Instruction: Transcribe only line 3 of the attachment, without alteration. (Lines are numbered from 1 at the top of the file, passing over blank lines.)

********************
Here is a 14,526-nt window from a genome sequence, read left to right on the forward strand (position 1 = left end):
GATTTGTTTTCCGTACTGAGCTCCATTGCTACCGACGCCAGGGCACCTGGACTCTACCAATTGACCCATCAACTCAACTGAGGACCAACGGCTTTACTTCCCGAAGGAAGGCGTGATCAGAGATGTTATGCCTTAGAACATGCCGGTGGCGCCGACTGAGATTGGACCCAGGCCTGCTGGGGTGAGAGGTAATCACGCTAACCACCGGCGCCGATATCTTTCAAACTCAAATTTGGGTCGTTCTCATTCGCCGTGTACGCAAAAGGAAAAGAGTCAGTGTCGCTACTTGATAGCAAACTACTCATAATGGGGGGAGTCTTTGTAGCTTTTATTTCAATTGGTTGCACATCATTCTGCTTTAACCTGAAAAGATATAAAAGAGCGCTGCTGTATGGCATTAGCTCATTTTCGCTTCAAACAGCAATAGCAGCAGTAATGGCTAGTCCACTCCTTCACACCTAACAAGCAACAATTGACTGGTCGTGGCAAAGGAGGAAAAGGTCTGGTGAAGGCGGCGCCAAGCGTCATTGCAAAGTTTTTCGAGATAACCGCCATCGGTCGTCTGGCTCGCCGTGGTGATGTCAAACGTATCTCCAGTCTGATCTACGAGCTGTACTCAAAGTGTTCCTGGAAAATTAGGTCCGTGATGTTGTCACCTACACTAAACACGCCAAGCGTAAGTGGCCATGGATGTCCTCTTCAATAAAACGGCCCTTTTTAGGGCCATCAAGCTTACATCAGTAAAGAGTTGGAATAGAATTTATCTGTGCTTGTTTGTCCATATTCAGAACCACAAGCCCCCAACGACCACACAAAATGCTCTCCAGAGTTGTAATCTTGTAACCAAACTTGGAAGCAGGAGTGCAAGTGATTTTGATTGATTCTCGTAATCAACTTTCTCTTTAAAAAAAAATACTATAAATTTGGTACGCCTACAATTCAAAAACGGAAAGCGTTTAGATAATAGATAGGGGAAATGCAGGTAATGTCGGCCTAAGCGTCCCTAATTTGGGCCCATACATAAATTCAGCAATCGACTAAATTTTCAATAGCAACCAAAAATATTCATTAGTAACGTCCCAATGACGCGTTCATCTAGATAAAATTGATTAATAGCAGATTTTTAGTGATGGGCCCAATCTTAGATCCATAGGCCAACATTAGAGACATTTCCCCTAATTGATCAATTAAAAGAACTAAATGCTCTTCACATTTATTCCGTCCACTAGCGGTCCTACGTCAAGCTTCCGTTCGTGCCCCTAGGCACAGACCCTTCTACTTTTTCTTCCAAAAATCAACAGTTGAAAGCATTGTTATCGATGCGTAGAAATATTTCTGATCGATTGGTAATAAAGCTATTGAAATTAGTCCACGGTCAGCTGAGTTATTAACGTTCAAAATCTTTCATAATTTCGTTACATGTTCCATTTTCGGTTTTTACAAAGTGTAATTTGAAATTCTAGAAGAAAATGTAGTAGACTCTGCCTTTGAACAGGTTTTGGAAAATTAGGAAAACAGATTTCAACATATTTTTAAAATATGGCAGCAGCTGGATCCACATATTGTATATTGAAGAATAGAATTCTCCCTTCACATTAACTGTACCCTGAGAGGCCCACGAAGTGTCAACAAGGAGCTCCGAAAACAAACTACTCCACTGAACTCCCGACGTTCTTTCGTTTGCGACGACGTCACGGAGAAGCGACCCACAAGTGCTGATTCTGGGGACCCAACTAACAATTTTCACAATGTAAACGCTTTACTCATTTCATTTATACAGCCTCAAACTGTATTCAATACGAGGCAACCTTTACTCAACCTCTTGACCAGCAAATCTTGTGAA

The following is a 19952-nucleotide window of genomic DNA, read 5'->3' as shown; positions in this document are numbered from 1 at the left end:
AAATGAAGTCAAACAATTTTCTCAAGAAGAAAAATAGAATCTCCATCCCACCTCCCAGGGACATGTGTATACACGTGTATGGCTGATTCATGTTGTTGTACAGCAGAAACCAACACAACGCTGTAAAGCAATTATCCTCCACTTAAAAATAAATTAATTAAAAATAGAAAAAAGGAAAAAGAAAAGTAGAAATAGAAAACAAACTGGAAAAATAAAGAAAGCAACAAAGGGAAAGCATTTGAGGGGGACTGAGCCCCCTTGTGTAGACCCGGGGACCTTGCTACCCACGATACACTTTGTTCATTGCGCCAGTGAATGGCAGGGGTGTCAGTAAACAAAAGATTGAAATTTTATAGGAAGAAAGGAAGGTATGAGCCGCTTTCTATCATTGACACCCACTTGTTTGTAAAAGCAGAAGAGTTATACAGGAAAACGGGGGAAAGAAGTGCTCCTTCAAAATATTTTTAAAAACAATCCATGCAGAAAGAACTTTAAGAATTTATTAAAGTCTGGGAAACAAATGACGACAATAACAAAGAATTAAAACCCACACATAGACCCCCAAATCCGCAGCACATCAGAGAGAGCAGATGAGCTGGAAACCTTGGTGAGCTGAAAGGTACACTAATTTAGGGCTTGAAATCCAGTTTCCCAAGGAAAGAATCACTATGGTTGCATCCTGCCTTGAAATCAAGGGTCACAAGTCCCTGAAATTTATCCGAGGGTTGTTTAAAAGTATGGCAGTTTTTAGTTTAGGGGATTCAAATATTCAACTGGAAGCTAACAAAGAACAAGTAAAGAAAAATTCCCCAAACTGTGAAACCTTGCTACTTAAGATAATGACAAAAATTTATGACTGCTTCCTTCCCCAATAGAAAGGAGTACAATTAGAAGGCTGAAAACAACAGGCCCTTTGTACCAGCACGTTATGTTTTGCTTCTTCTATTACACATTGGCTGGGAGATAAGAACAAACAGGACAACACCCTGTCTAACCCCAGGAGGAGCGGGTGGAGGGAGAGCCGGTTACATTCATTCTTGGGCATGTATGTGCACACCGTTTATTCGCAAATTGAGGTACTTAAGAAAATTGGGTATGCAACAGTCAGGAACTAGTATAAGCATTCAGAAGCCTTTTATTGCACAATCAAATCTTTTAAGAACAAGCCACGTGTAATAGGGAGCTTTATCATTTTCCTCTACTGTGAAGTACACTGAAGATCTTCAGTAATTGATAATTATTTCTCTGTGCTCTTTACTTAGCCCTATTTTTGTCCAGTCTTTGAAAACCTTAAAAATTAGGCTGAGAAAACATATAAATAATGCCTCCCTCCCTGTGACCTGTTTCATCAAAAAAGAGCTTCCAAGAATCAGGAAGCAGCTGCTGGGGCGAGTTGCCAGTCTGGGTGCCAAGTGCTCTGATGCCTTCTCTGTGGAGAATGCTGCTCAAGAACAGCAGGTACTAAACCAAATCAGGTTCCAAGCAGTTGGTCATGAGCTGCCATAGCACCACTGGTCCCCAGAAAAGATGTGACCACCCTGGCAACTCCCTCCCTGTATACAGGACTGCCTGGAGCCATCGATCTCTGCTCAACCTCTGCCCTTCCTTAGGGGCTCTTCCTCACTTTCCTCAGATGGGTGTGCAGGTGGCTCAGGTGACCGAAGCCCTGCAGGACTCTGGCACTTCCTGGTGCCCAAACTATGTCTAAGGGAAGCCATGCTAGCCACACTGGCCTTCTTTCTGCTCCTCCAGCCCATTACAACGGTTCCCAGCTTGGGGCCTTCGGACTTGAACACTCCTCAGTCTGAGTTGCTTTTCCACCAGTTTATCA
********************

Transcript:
The following is a 19952-nucleotide window of genomic DNA, read 5'->3' as shown; positions in this document are numbered from 1 at the left end: